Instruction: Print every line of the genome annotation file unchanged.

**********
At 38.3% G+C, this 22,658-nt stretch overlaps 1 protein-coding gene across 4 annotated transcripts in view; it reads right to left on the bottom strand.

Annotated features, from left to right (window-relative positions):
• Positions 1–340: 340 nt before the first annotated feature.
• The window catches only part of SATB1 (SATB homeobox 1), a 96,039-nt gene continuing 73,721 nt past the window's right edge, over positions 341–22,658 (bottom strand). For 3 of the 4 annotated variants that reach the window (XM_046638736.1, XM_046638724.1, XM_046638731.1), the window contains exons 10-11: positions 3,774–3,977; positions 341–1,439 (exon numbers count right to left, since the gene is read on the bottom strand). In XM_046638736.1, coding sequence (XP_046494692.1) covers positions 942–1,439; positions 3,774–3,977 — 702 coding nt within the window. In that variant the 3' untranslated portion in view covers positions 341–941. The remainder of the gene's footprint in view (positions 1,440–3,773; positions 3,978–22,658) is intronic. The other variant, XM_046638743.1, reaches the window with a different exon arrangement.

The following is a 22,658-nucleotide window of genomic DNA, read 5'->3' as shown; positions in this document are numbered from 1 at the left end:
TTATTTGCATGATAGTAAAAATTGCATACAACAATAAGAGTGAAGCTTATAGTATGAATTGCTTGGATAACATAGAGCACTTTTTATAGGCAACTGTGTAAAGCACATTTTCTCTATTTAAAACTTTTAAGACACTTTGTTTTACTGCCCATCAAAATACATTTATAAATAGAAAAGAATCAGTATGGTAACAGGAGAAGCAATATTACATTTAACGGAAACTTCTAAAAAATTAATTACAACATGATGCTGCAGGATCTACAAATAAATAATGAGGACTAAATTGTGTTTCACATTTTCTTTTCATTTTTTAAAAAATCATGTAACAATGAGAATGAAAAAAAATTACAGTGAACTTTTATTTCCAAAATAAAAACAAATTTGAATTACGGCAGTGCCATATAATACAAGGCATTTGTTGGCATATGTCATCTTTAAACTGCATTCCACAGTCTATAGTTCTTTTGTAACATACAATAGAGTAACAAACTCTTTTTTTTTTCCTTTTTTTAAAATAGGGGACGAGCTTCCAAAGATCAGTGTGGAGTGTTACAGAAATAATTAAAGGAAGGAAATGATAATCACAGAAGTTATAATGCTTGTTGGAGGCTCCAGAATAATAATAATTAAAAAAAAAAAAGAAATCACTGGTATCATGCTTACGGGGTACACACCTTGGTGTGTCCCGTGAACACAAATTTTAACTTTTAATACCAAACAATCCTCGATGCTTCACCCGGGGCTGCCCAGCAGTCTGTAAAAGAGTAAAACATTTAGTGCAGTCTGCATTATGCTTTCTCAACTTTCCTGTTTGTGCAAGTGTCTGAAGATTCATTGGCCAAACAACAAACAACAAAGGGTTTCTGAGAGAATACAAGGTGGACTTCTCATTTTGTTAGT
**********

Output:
At 38.3% G+C, this 22,658-nt stretch overlaps 1 protein-coding gene across 4 annotated transcripts in view; it reads right to left on the bottom strand.

Annotated features, from left to right (window-relative positions):
• Positions 1–340: 340 nt before the first annotated feature.
• The window catches only part of SATB1 (SATB homeobox 1), a 96,039-nt gene continuing 73,721 nt past the window's right edge, over positions 341–22,658 (bottom strand). For 3 of the 4 annotated variants that reach the window (XM_046638736.1, XM_046638724.1, XM_046638731.1), the window contains exons 10-11: positions 3,774–3,977; positions 341–1,439 (exon numbers count right to left, since the gene is read on the bottom strand). In XM_046638736.1, coding sequence (XP_046494692.1) covers positions 942–1,439; positions 3,774–3,977 — 702 coding nt within the window. In that variant the 3' untranslated portion in view covers positions 341–941. The remainder of the gene's footprint in view (positions 1,440–3,773; positions 3,978–22,658) is intronic. The other variant, XM_046638743.1, reaches the window with a different exon arrangement.

The following is a 22,658-nucleotide window of genomic DNA, read 5'->3' as shown; positions in this document are numbered from 1 at the left end:
TTATTTGCATGATAGTAAAAATTGCATACAACAATAAGAGTGAAGCTTATAGTATGAATTGCTTGGATAACATAGAGCACTTTTTATAGGCAACTGTGTAAAGCACATTTTCTCTATTTAAAACTTTTAAGACACTTTGTTTTACTGCCCATCAAAATACATTTATAAATAGAAAAGAATCAGTATGGTAACAGGAGAAGCAATATTACATTTAACGGAAACTTCTAAAAAATTAATTACAACATGATGCTGCAGGATCTACAAATAAATAATGAGGACTAAATTGTGTTTCACATTTTCTTTTCATTTTTTAAAAAATCATGTAACAATGAGAATGAAAAAAAATTACAGTGAACTTTTATTTCCAAAATAAAAACAAATTTGAATTACGGCAGTGCCATATAATACAAGGCATTTGTTGGCATATGTCATCTTTAAACTGCATTCCACAGTCTATAGTTCTTTTGTAACATACAATAGAGTAACAAACTCTTTTTTTTTTCCTTTTTTTAAAATAGGGGACGAGCTTCCAAAGATCAGTGTGGAGTGTTACAGAAATAATTAAAGGAAGGAAATGATAATCACAGAAGTTATAATGCTTGTTGGAGGCTCCAGAATAATAATAATTAAAAAAAAAAAAGAAATCACTGGTATCATGCTTACGGGGTACACACCTTGGTGTGTCCCGTGAACACAAATTTTAACTTTTAATACCAAACAATCCTCGATGCTTCACCCGGGGCTGCCCAGCAGTCTGTAAAAGAGTAAAACATTTAGTGCAGTCTGCATTATGCTTTCTCAACTTTCCTGTTTGTGCAAGTGTCTGAAGATTCATTGGCCAAACAACAAACAACAAAGGGTTTCTGAGAGAATACAAGGTGGACTTCTCATTTTGTTAGT